Nebraska’s Republican Gov. Jim Pillen signed a constitutional carry bill into law on April 25 that will allow law-abiding citizens to carry a firearm, either openly or concealed, without a permit.
The bill, sponsored by Republican Sen. Tom Brewer, applies to any individual 21 years or older who can legally own a firearm.
“Signing this bill upholds the promise I made to voters to protect our constitutional rights and promote commonsense, conservative values,” Pillen said in a statement. “I appreciate the hard work of those senators who supported the legislation, and particularly that of Sen. Brewer who led this charge and carried it through to the end.”
Nebraska is the 27th state to enact a constitutional carry law. The law will go into effect 90 days after the end of the legislative session.
The bill was approved on April 19 in the state Legislature, which has a single chamber, in a 33–14 vote. Thirty-two Republicans voted in support of the bill, with one Democrat from Omaha joining them.
“Nebraskans should not have to pay the government a fee or ask permission for constitutional rights,” Brewer said in the announcement from the governor’s office.
“This bill finally delivers on the promises in Nebraska and United States constitutions. I am proud to help Nebraska join twenty-six of our sister states in removing this obstacle to the right to keep and bear arms,” Pillen said.
Passing The Bill
Police departments in the cities of Omaha and Lincoln, the biggest in the state, played a key role in getting the legislation to the governor’s desk.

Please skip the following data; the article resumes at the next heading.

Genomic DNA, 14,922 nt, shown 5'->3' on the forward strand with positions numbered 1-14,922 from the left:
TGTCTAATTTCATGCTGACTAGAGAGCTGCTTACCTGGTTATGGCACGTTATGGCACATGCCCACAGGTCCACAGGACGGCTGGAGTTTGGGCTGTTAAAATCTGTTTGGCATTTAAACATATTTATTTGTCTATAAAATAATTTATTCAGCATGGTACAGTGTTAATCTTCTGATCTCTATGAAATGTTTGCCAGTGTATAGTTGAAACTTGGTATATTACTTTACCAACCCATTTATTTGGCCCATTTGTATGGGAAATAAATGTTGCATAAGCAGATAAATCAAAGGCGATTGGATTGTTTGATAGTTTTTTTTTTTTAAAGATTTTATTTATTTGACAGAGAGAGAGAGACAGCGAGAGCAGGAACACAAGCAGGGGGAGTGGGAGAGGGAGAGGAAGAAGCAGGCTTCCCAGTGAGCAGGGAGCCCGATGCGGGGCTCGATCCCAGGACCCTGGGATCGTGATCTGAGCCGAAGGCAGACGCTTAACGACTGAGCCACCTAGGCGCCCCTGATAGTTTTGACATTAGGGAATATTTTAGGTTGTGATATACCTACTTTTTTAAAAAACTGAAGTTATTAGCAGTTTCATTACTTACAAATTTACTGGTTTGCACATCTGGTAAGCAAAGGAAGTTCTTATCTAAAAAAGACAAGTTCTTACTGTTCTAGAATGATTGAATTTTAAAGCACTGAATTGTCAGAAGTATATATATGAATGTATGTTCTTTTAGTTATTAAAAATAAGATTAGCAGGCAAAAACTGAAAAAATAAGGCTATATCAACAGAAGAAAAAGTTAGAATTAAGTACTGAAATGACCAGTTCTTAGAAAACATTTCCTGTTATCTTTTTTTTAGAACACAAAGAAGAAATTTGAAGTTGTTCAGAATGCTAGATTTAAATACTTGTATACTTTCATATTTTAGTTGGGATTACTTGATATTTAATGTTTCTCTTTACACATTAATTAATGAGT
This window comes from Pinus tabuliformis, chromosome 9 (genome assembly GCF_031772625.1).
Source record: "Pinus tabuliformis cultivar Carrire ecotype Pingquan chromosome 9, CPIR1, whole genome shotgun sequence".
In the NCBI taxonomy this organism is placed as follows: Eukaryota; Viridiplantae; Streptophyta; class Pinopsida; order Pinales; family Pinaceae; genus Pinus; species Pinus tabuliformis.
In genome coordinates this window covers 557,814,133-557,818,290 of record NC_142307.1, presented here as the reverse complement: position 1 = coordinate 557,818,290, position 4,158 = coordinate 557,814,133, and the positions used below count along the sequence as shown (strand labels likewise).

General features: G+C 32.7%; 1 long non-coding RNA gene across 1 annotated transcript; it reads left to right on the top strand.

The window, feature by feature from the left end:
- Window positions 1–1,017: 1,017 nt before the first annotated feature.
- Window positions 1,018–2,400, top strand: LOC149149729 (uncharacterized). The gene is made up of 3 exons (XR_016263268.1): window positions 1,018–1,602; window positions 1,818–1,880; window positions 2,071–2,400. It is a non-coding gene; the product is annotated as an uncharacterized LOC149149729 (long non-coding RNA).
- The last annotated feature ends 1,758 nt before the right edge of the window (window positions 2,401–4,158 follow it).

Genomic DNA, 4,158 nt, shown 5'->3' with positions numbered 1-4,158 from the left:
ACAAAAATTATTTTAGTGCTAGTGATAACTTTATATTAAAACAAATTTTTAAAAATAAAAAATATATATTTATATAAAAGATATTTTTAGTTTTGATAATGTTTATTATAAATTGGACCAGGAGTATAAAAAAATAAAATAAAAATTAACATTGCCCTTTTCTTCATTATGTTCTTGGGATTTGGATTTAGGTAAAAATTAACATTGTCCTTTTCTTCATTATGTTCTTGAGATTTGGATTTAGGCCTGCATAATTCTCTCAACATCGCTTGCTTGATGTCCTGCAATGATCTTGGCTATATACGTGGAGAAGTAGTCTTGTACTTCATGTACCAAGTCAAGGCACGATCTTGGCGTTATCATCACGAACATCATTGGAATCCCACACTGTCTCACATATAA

In past years, both police departments had opposed constitutional carry, but this time, they decided to stay neutral on the issue, neither opposing nor supporting the bill, KMTV 3 News Now reported.
City leaders of Omaha and Nebraska opposed the bill as it takes away a municipality’s right to determine its own gun regulations. In the Legislature, five senators from Lincoln and eight senators from Omaha voted against the bill.
Omaha is the county seat of Douglas County, where many individuals were not able to get a concealed carry permit due to stricter local laws. LB 77 will now allow such people to carry a concealed weapon.
In a recent interview with The Epoch Times, Brewer said getting LB 77 passed was a “seven-year labor of love.” He pointed out that seven of his eight years in office were spent fighting for the right to constitutional carry.
In Nebraska, senators are restricted to two terms of four years each. Brewer is currently in his second term.
Restrictive Gun Laws
Nebraska’s decision to protect gun rights comes as some states are seeking to restrict such rights.
In Minnesota, the state House of Representatives is considering a bill to enact a red flag law under which a person’s firearms could be confiscated if the reporting party is able to convince a judge that the person is a danger to themselves or others.
In Alabama, the state Legislature is weighing HB12, a bill that will make it a misdemeanor for a gun owner to fail to tell a police officer if they are armed. The National Rifle Association (NRA) has pointed out that HB12 violates the Fourth and Fifth Amendments of the U.S. Constitution.
The state is also considering HB28, which seeks to remove an exemption that allows concealed carry weapon permit owners to carry firearms on school properties.
John Lott, an economist and researcher, recently presented a seminar at the NRA’s Annual Meetings and Exhibits in Indianapolis suggesting that arming teachers at schools is the way forward to deal with school shootings.
From a shooter’s perspective, not knowing which of the teachers in a school carries firearms would make the place a challenging target, he said. Lott pointed out that 20 states already allow teachers to be armed.
“You have literally thousands of schools across the country with armed teachers,” he said.
Michael Clements contributed to this report.